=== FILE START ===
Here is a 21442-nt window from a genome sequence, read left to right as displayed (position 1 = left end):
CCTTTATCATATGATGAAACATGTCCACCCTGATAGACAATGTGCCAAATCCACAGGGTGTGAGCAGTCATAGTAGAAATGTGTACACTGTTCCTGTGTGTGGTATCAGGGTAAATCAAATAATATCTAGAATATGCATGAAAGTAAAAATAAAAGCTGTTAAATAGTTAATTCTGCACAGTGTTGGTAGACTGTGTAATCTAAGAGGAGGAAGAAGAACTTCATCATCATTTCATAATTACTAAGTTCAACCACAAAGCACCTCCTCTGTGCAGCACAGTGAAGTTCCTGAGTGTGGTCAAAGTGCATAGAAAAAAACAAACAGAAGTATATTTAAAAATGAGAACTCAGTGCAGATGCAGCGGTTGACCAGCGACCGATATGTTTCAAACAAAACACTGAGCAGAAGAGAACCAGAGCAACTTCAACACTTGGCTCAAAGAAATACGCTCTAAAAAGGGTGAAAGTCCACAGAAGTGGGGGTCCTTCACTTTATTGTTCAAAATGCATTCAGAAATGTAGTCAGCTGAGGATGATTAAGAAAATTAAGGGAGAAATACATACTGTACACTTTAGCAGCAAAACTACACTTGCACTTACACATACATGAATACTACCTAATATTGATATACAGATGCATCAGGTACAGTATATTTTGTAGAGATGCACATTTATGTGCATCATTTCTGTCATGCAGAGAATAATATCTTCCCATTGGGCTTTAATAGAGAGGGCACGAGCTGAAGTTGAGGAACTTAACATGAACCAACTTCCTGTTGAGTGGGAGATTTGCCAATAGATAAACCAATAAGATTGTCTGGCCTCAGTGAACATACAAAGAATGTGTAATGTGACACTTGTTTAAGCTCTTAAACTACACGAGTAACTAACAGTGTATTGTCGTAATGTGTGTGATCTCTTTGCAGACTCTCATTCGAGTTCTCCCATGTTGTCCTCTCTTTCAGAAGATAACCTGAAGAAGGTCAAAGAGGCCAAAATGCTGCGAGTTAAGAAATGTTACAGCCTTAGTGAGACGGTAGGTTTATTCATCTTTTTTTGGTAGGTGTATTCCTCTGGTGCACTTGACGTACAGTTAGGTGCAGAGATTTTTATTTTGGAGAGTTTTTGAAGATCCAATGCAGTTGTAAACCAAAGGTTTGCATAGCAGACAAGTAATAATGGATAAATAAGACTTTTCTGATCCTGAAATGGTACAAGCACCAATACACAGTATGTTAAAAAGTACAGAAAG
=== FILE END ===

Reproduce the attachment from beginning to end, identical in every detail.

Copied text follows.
Here is a 21442-nt window from a genome sequence, read left to right as displayed (position 1 = left end):
CCTTTATCATATGATGAAACATGTCCACCCTGATAGACAATGTGCCAAATCCACAGGGTGTGAGCAGTCATAGTAGAAATGTGTACACTGTTCCTGTGTGTGGTATCAGGGTAAATCAAATAATATCTAGAATATGCATGAAAGTAAAAATAAAAGCTGTTAAATAGTTAATTCTGCACAGTGTTGGTAGACTGTGTAATCTAAGAGGAGGAAGAAGAACTTCATCATCATTTCATAATTACTAAGTTCAACCACAAAGCACCTCCTCTGTGCAGCACAGTGAAGTTCCTGAGTGTGGTCAAAGTGCATAGAAAAAAACAAACAGAAGTATATTTAAAAATGAGAACTCAGTGCAGATGCAGCGGTTGACCAGCGACCGATATGTTTCAAACAAAACACTGAGCAGAAGAGAACCAGAGCAACTTCAACACTTGGCTCAAAGAAATACGCTCTAAAAAGGGTGAAAGTCCACAGAAGTGGGGGTCCTTCACTTTATTGTTCAAAATGCATTCAGAAATGTAGTCAGCTGAGGATGATTAAGAAAATTAAGGGAGAAATACATACTGTACACTTTAGCAGCAAAACTACACTTGCACTTACACATACATGAATACTACCTAATATTGATATACAGATGCATCAGGTACAGTATATTTTGTAGAGATGCACATTTATGTGCATCATTTCTGTCATGCAGAGAATAATATCTTCCCATTGGGCTTTAATAGAGAGGGCACGAGCTGAAGTTGAGGAACTTAACATGAACCAACTTCCTGTTGAGTGGGAGATTTGCCAATAGATAAACCAATAAGATTGTCTGGCCTCAGTGAACATACAAAGAATGTGTAATGTGACACTTGTTTAAGCTCTTAAACTACACGAGTAACTAACAGTGTATTGTCGTAATGTGTGTGATCTCTTTGCAGACTCTCATTCGAGTTCTCCCATGTTGTCCTCTCTTTCAGAAGATAACCTGAAGAAGGTCAAAGAGGCCAAAATGCTGCGAGTTAAGAAATGTTACAGCCTTAGTGAGACGGTAGGTTTATTCATCTTTTTTTGGTAGGTGTATTCCTCTGGTGCACTTGACGTACAGTTAGGTGCAGAGATTTTTATTTTGGAGAGTTTTTGAAGATCCAATGCAGTTGTAAACCAAAGGTTTGCATAGCAGACAAGTAATAATGGATAAATAAGACTTTTCTGATCCTGAAATGGTACAAGCACCAATACACAGTATGTTAAAAAGTACAGAAAG